Browsing the blog archivesfor the day Sunday, March 26th, 2006.


Ohio

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Bush Administration, economy, elections

George Will is afraid.

Brown is a harbinger of a momentous, and ominous, aspect of the 2008 presidential election: For the first time in living memory, one of the major parties — Brown’s — will be essentially hostile to free trade, the foundation of today’s prosperity. The Democratic Party’s protectionism operates under the dissimulating label of “fair trade.”

“Brown” is Sherrod Brown, whom you might recall is the Democrat running for Senator from Ohio instead of Paul Hackett. Although I like Hackett and was distressed that he felt he’d been shoved out of politics — Sherrod Brown is good, too. He’s real good.

Brown, whose career voting record is, according to the American Conservative Union, more liberal than another Cleveland area congressman, Dennis Kucinich, makes scant concession to conservatism, cultural or economic. He opposes bans on same-sex marriage (DeWine also opposed the ban that Ohio voters overwhelmingly passed in 2004), human cloning and partial-birth abortion.

I think I’m in love.

But he does favor a line-item veto and a constitutional amendment to require a balanced federal budget. That amendment, which would constitutionalize fiscal policy, is a terrible idea but a convenient gesture by Brown, who knows it is going nowhere.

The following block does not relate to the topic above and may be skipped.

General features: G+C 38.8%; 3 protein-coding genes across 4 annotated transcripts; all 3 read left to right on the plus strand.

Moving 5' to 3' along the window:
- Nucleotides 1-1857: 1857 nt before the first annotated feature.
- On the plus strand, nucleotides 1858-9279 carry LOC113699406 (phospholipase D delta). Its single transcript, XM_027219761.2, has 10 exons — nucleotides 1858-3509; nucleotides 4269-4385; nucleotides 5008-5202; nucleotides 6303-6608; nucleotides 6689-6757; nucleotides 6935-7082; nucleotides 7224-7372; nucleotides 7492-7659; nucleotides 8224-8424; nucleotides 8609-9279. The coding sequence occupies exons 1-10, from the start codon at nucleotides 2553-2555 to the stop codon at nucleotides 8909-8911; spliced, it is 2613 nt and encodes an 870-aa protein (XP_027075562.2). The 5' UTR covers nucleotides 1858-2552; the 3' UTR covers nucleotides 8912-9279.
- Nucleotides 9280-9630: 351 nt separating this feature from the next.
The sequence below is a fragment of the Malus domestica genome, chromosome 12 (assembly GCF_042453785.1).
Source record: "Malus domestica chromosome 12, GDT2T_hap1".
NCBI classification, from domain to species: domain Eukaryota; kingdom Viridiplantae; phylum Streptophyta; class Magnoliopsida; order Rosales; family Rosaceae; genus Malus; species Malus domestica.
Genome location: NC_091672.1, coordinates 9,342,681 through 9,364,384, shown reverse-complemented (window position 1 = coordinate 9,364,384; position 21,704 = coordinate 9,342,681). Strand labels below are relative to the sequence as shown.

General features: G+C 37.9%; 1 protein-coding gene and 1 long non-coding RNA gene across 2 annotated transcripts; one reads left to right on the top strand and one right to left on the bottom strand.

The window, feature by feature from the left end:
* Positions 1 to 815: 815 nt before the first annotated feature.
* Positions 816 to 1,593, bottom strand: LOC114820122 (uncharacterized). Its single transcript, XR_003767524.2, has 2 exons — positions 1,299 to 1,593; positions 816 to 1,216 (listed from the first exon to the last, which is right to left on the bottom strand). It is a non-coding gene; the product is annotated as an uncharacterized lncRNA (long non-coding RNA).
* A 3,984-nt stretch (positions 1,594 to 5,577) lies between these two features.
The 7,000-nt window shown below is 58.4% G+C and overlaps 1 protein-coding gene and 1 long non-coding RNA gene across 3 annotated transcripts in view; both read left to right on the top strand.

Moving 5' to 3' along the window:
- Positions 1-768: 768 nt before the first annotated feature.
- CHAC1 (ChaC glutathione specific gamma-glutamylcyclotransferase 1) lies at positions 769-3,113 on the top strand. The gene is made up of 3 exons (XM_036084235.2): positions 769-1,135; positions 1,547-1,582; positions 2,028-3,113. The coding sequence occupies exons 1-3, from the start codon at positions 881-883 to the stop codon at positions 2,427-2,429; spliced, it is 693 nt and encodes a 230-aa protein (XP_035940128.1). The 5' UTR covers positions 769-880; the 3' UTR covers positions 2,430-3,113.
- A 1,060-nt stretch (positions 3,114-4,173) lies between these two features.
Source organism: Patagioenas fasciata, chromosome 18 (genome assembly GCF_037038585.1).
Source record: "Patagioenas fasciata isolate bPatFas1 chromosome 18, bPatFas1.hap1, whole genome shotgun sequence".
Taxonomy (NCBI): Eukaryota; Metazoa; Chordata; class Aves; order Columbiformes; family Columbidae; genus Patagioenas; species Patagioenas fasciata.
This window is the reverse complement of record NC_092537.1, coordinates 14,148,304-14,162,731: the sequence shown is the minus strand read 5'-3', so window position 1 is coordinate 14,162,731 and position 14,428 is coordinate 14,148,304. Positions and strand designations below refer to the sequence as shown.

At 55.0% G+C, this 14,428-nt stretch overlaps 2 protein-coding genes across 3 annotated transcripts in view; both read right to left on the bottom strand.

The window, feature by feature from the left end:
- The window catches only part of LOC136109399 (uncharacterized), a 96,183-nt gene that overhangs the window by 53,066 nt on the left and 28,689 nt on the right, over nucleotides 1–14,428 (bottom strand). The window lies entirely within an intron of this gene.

Pretty much the same game Republicans played with a proposed balanced budget amendment in the 1980s and early 1990s. What took the wind out of those sails was Clinton’s balancing of the budget.

But back to Wills’s fear that Dems will destroy the economy with “protectionist” policies — I argued here that unfettered globalism is hurting the U.S. more than it’s helping. Members of the investor class, like Will, can’t see it, because their stock portfolios look just fine and the GDP is growing, if not at record rates. But globalism in practice has given us corporate profits based on the exploitation of foreign labor, which in turn is eroding wages and employment standards within the U.S. Robert Kuttner argues that it may be compromising national security as well.

Will continues,

A serious student of trade policy, Brown notes that the trade deficit for all of 1992 was $39 billion, but was $724 billion last year and $68 billion just for January 2006. He wants U.S. trade policy to force “stronger labor and environmental standards” in less-developed nations. He says the point is to “bring up their living standards.” Oh, please. The primary point is to reduce the competitive advantages of nations with lower labor costs and lighter environmental regulations — nations that many Ohioans believe have caused their state to lose 222,800 manufacturing jobs in the past 10 years.

I see it this way — unfettered globalism amounts to importing lower wages and worse working conditions for Americans. We can either passively accept the destruction of a way of life for millions of Americans as the cost of doing business, or we can pro-actively work to export our employment standards to the rest of the globe. This will not only prevent countless Americans from falling out of the middle class, but it will improve the lives of workers everywhere. So corporate profits will be a little less robust — think of it as the cost of doing business.

Put another way — does this glorious global economy exist to serve humankind, or does humankind exist to serve the glorious global economy?